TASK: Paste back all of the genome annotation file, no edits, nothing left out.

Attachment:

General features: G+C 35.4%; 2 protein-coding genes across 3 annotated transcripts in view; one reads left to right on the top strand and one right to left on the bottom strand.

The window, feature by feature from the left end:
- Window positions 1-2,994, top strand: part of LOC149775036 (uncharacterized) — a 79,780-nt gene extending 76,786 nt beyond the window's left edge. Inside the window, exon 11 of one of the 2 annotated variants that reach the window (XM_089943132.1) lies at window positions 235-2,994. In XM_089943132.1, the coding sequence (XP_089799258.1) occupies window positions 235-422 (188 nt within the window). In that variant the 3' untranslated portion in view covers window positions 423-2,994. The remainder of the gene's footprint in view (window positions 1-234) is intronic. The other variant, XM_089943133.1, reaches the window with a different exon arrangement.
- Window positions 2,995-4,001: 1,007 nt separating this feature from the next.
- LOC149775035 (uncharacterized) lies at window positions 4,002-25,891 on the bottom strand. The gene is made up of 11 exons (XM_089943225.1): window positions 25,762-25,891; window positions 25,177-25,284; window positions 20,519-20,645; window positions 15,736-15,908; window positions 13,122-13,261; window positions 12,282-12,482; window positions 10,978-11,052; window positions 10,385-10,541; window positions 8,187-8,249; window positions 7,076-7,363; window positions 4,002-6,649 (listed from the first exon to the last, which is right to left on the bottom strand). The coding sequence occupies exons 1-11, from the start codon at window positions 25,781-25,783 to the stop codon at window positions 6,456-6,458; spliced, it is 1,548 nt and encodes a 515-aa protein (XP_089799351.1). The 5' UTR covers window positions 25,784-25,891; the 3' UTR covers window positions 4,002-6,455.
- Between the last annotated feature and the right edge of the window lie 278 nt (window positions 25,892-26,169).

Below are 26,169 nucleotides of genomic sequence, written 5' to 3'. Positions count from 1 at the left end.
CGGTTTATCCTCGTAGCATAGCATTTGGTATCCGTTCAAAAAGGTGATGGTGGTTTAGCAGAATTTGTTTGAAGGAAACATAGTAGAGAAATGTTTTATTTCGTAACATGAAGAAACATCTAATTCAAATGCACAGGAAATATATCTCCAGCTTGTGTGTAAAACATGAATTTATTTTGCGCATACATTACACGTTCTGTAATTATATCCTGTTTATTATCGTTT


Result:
General features: G+C 35.4%; 2 protein-coding genes across 3 annotated transcripts in view; one reads left to right on the top strand and one right to left on the bottom strand.

The window, feature by feature from the left end:
- Window positions 1-2,994, top strand: part of LOC149775036 (uncharacterized) — a 79,780-nt gene extending 76,786 nt beyond the window's left edge. Inside the window, exon 11 of one of the 2 annotated variants that reach the window (XM_089943132.1) lies at window positions 235-2,994. In XM_089943132.1, the coding sequence (XP_089799258.1) occupies window positions 235-422 (188 nt within the window). In that variant the 3' untranslated portion in view covers window positions 423-2,994. The remainder of the gene's footprint in view (window positions 1-234) is intronic. The other variant, XM_089943133.1, reaches the window with a different exon arrangement.
- Window positions 2,995-4,001: 1,007 nt separating this feature from the next.
- LOC149775035 (uncharacterized) lies at window positions 4,002-25,891 on the bottom strand. The gene is made up of 11 exons (XM_089943225.1): window positions 25,762-25,891; window positions 25,177-25,284; window positions 20,519-20,645; window positions 15,736-15,908; window positions 13,122-13,261; window positions 12,282-12,482; window positions 10,978-11,052; window positions 10,385-10,541; window positions 8,187-8,249; window positions 7,076-7,363; window positions 4,002-6,649 (listed from the first exon to the last, which is right to left on the bottom strand). The coding sequence occupies exons 1-11, from the start codon at window positions 25,781-25,783 to the stop codon at window positions 6,456-6,458; spliced, it is 1,548 nt and encodes a 515-aa protein (XP_089799351.1). The 5' UTR covers window positions 25,784-25,891; the 3' UTR covers window positions 4,002-6,455.
- Between the last annotated feature and the right edge of the window lie 278 nt (window positions 25,892-26,169).

Below are 26,169 nucleotides of genomic sequence, written 5' to 3'. Positions count from 1 at the left end.
CGGTTTATCCTCGTAGCATAGCATTTGGTATCCGTTCAAAAAGGTGATGGTGGTTTAGCAGAATTTGTTTGAAGGAAACATAGTAGAGAAATGTTTTATTTCGTAACATGAAGAAACATCTAATTCAAATGCACAGGAAATATATCTCCAGCTTGTGTGTAAAACATGAATTTATTTTGCGCATACATTACACGTTCTGTAATTATATCCTGTTTATTATCGTTT